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Opportunities in the US Residential Investment Loans Market in 2022

A brief, high-level look at the US residential investment loans market and why institutional investors see so much value in the space. 

What are residential investment loans? 

 

A residential investment loans (RIL) is a business purpose loan, usually secured by rental or rehab properties, and right now, RILs are having a moment in the sun. Institutional investors, in particular, are flocking to these loans for several reasons, including the unique resilience presented by the Single Family Home space, reduced risk due to lender position, and the premium paid by residential investment loans over other real estate debt and fixed-income investments. 

 

 

How We Got Here 

 

Institutional investors have long overlooked the RIL market for for several reasons, including the tendency for institutions to follow trends, as well as the unique structural factors present in the RIL space. 

 

 

Origination and Processing Challenges  

 

Traditionally, it’s been hard for institutional investors, large banks, and other heavy hitters to originate and process RILs. The combination of operational intensity, small loan balances, shorter loan duration, and scaling difficulties often exceeded the origination and operational capabilities of many lenders.  

 

Additionally, the fact that the RIL market possesses the qualities of commercial loans with residential collateral requirements meant that playing in the RIL space was the natural province of traders and not institutional investors.  

 

RIL qualifications also played a big role in dampening institutional interest, as residential investment loans are not eligible to be included in Freddie Mac or Fannie Mae pools. In the past, GSEs, or “Government-Sponsored Enterprises,” typically focused on the DTI (debt-to-income) ratio of a prospective borrower. This reduces the total amount one is eligible to borrow, in contrast to the asset-based strategy that most non-bank lenders in the space employ. 

 

As a result of these immutable characteristics, the RIL market was primarily populated with small, local, and regional lenders. This kept the residential investment loan market small, with low leverage and high rates- sometimes hitting double-digits for bridge loans, at a time of record-low interest rates. The makeup of borrowers, primarily veteran property investors, gave strength to underlying credits and a level of security that eventually caught the eye of bigger fish.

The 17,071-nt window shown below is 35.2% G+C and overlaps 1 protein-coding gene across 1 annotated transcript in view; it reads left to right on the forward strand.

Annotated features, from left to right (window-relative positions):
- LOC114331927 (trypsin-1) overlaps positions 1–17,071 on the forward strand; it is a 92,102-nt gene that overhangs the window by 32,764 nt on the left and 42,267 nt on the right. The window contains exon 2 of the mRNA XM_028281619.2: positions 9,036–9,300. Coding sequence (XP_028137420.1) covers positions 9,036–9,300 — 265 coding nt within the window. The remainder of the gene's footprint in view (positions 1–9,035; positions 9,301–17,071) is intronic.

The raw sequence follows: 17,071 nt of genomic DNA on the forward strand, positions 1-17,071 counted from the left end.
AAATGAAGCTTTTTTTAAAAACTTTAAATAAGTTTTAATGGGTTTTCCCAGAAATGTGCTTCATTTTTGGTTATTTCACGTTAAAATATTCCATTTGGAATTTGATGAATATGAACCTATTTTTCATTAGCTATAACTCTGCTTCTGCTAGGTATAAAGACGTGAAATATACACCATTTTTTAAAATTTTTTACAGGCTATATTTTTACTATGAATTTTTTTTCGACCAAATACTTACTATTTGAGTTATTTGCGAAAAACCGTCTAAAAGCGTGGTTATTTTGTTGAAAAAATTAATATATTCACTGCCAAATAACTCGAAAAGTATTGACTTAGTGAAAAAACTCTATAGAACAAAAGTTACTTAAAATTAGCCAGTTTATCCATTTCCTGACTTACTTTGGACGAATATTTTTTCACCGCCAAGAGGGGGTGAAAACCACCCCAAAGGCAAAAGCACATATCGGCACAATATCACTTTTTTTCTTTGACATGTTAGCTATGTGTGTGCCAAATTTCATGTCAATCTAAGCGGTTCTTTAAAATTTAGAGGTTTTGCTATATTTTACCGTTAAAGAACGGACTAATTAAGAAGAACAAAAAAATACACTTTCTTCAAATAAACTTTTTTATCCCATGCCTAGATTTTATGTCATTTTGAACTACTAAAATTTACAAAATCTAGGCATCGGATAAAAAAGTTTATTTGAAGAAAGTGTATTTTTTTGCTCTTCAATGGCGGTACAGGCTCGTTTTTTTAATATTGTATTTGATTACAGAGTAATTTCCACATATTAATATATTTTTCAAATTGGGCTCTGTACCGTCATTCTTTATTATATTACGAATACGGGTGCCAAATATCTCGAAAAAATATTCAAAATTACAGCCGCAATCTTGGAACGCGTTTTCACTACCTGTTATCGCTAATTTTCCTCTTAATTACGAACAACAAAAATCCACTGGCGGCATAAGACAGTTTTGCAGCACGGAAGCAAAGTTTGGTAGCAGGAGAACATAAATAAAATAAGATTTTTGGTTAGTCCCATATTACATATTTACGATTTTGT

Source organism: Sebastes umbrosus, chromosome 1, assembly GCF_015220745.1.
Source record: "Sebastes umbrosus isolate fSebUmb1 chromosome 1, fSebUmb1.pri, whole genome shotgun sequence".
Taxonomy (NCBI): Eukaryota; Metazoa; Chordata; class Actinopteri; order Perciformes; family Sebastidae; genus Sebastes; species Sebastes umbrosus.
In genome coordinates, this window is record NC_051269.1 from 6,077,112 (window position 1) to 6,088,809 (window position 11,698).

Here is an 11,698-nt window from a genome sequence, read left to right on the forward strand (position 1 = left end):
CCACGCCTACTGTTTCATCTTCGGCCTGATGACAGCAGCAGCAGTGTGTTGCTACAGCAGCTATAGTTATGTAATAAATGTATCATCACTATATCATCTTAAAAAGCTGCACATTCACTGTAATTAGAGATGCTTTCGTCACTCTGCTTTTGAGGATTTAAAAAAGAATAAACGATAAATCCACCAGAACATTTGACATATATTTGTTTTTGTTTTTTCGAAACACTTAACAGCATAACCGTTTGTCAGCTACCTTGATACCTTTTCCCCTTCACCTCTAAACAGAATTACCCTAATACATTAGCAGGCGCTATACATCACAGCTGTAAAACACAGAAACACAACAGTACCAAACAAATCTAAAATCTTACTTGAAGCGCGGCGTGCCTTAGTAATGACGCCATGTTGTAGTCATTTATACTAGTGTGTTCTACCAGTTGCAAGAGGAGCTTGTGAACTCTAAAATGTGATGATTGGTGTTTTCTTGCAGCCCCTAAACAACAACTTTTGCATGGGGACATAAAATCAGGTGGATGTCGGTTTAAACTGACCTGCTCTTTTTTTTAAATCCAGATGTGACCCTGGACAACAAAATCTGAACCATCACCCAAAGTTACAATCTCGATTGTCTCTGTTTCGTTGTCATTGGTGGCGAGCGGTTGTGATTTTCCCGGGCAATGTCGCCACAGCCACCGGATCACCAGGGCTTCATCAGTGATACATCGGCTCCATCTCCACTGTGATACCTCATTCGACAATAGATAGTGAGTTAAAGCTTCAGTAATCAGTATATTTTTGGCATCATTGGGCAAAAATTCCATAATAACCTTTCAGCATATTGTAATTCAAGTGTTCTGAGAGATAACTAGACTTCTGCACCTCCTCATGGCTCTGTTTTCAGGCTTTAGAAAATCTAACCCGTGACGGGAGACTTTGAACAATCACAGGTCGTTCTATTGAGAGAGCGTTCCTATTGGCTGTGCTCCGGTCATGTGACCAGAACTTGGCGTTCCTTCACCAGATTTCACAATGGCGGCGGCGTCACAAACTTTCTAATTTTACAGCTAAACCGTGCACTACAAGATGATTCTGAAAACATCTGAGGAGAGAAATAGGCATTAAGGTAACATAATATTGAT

Why Choose Residential Investment Loans? 

 

Fast forward to the mid-2010s, and institutional investors are beginning to take notice. Their entrance into the space in the middle of the decade, particularly in 2015, led to the creation of a healthy secondary market alongside enhanced originator access to institutional financing. By the time COVID-19 hit in 2019, RILs began to come into their own and reached the status of a mature market.  

 

 

Is there still value in residential investment loans going forward? 

 

We believe that there is significant value still to be found in the RIL space. Institutions on the hunt for the two-punch combo of portfolio diversification and yield should take a long look at residential investment loans. There are a few reasons why. Of particular interest to institutional investors is capital preservation in tough times- during the pandemic, residential investment loans had lower delinquency rates than non-agency mortgage asset classes. 

 

In addition, RILs boast a premium over other real estate debt and fixed-income investments. The days of solid returns via indirect exposure through the use of residential, commercial, and single-family asset-backed securities may be over.  

 

Institutional investors may also find tremendous value in structured mitigated risks due to the shorter maturities of bridge loans. Lenders get paid back fast, giving investors the ability to ride out storms in the market with minimal issues. Historically, loan-to-cost and loan-to-value ratios have offered up significant protection against declines in the market. 

 

There’s also the fact that the underlying asset which secures a RIL, US single-family housing, is not only one of the largest real estate markets on the planet- it is also one of the most liquid. Combined with the current (and expected to continue) lack of inventory, you are painting a very pretty picture for institutional investors on the hunt for something safe(r).  

 

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